The history of seating, the origin of which is as ambiguous as the origin of language, claims it’s beginning at least with the Egyptians some 3000 BC, where three different typologies of seating were initially created: the stool, the bench and the chair. Such objects primarily produced by carpenters and joiners, later refined in process by craftsman. In more recent times the contemporary approach designed by architects until we reach the moment where design is born as a profession.
It’s important to mention this whole process, especially when concerned with unconventional chairs. Here we speak of sitting objects that basically refute much of this historic process, making these supports always exquisite – remaining far from the normal standards of usability and avoiding the conventional categories created in the history of the seating.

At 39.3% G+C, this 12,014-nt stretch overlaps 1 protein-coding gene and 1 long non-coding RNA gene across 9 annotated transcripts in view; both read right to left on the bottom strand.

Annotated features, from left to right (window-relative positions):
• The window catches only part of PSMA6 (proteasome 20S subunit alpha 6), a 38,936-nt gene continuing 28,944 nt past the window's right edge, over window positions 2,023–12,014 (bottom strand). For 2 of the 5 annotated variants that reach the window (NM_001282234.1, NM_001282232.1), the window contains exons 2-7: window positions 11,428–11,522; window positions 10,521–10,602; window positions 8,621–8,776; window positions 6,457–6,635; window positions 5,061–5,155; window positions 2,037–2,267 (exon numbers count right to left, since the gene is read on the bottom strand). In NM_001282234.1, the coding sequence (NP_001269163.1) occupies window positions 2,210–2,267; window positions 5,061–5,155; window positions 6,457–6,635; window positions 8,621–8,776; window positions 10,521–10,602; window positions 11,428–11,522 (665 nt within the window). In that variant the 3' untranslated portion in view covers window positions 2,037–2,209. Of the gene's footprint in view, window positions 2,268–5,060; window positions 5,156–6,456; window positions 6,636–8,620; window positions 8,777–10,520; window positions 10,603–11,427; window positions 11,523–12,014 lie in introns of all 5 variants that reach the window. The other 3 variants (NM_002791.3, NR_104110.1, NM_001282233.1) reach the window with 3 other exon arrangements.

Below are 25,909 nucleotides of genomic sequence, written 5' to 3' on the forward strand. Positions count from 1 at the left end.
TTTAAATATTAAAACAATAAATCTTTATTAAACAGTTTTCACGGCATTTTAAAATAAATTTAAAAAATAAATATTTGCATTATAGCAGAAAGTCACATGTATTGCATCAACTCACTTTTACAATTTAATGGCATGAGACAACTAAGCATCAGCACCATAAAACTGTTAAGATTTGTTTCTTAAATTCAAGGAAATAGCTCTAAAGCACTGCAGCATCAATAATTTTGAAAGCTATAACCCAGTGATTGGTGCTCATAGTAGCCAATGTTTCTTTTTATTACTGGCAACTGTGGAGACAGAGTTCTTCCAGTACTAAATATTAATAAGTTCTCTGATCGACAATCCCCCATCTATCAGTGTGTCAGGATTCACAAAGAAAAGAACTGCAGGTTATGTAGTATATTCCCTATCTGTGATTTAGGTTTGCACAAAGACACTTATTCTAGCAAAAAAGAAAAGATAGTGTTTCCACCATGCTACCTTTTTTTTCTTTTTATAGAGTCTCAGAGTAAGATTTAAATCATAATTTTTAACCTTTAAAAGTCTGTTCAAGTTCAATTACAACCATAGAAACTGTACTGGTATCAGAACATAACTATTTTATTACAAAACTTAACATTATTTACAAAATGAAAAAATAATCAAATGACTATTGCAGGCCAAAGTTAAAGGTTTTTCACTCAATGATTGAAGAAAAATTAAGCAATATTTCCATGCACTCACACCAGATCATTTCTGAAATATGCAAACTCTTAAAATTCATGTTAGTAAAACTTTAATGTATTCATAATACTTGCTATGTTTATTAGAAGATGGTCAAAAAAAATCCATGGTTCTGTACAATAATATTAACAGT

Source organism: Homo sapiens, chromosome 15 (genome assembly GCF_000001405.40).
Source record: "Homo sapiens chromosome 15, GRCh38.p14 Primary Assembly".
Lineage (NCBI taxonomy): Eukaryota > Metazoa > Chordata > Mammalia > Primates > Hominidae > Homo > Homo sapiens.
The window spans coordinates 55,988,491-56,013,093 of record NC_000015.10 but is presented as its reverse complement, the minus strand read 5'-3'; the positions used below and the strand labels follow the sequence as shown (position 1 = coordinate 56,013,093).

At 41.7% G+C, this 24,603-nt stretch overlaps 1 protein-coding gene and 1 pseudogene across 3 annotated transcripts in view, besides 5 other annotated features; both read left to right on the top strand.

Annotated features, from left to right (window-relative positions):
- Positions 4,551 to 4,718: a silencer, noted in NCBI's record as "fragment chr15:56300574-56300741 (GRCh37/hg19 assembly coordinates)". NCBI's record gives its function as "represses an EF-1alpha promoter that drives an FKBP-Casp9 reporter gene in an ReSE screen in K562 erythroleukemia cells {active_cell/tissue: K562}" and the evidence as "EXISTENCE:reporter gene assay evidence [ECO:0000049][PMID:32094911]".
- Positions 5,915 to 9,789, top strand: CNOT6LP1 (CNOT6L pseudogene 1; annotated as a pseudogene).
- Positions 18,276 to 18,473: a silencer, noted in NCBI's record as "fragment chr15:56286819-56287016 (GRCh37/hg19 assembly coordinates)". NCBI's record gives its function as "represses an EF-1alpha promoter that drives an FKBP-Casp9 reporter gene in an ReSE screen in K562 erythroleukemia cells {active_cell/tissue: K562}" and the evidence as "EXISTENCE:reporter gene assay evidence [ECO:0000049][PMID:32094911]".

The first object we approach is called the “bed of nails”, a plain wood surface of bed dimensions with nails pointing outwards and upwards. At first sight, anyone watching would think that someone lying on this “bed” would be injured by the nails, but this is not so. Assuming the nails are numerous enough, the weight is equally distributed between them in such a way that the pressing force of each nail is not enough to break the person’s skin. This feature gives the object rather peculiar utilities, of which two in particular stand out - firstly the use for magic tricks and peculiar physical demonstrations by Fakirs, who are wandering Muslim Dervishes of the Middle East and India. Secondly the use by Hindu holy men to show there perfected control of mind over body. The images shows “a man lying on a bed of nails”, one of the more familiar images of the Fakirs, partly owing to Herbert Ponting’s famous 1907 photograph of ‘a Fakir in Benares’ (Varanasi) India.